When you begin drawing in colored pencil, the aim is to copy what you see in front of you or in your reference. Artists who draw in colored pencil pay attention to small things like details and textures, and they’re important. However they become important only when the basic drawing is in place. If you begin shading one spot and forget about the rest of your composition, you might end up having the drawing that has no consistency or unity in color.
1. Consider big picture first drawing in colored pencil
Decide on the overall theme for your drawing. Is it light or dark? Is it monochromatic or in full color? How do you decide? Look at your main reference to see the dominant color. Make that particular color your main focus. Everything else should be less color intense.
2. Test your colors
Test your colored pencils on the paper you’re going to draw on. If you see lots of blue in your reference, test all your blues to see which ones look similar to your picture. Start testing these colors right next to your reference and you’ll see that some colors are totally off and don’t belong as your main hue. There are many similar colors that you don’t have to use. You can adjust your pencil pressure drawing in one blue to get a range of blue tones (or values).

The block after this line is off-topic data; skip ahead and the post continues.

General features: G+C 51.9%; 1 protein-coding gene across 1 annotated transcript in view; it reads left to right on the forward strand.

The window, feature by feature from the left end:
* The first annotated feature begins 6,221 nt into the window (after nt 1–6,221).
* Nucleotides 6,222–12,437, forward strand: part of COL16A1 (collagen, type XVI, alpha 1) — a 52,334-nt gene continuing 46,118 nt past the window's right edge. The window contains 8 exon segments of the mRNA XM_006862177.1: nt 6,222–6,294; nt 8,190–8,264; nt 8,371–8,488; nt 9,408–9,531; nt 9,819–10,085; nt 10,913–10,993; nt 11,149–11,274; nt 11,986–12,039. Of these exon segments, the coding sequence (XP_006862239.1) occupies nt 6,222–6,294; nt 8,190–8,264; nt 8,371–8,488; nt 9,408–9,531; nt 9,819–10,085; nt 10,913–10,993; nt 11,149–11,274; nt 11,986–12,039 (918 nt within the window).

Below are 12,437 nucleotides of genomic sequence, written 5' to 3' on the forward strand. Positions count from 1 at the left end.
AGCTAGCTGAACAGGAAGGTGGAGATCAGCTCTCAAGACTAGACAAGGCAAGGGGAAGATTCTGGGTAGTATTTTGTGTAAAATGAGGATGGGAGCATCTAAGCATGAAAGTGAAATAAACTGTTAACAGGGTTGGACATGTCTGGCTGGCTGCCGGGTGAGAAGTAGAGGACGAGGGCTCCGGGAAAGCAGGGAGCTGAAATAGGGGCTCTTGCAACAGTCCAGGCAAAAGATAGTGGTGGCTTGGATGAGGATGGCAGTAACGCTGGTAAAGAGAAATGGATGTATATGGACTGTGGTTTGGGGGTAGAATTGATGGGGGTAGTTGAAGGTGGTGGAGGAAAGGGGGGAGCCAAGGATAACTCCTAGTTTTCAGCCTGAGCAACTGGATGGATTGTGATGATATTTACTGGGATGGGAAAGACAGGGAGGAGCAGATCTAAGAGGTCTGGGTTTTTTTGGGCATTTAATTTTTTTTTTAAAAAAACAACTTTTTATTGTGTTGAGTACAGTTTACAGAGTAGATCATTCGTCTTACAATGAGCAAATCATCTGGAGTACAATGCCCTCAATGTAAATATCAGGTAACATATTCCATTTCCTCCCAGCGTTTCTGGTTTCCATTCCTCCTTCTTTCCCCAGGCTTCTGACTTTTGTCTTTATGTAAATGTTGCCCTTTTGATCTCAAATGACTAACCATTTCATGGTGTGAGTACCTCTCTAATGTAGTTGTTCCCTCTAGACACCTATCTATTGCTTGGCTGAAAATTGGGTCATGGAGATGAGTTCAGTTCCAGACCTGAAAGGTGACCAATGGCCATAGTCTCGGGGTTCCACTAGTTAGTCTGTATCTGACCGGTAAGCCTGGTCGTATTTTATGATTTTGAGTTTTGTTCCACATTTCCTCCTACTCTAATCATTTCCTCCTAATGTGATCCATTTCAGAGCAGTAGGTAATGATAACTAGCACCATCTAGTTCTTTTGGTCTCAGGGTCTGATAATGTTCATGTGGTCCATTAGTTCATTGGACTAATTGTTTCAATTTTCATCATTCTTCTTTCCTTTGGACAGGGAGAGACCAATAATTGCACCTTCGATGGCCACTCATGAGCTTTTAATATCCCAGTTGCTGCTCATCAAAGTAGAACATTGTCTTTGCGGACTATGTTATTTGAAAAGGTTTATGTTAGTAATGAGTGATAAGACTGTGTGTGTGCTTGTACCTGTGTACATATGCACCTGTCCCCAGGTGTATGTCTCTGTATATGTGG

3. Keep it simple
Draw the shadows in one color first. Mark the highlights. Students love to jump in using all possible colored pencils to draw one thing. Instead, pick one color to develop all your shadows first.
4. Add more tested colors to develop contrast or range of tones
Most colors are warm and cool. This includes reds, greens, blues and even greys. Some are neutral like browns. You also must consider how light or dark they’re. You can’t create a very dark shadow using light pink. You can’t shade around the highlight with a deep blue.
Develop contrast by having a range of tones in your drawing going from very light colors to very dark ones. Of course, not all references call for it but keep it as a guideline for your art.
5. Look at your drawing from the distance!
You lose all the details by looking at your art from the distance. You do see the inconsistencies in color, awkward shapes, weak shadows and highlights, or undefined edges.
If you consider all 5 rules you will be able to draw a photorealistic colored pencil drawing that has unity in color.
Some basic definitions:
- Hue – means color. Red, green, yellow, etc.
- Value – means how light or dark the shading is.
- Chroma – is the color’s strength or color intensity. Colors can be super intense or muted.
You can learn a lot more about color by taking my video course where I explain the properties of color and how you can design your images around color. I share my secret picking a perfect color scheme for my paintings every time.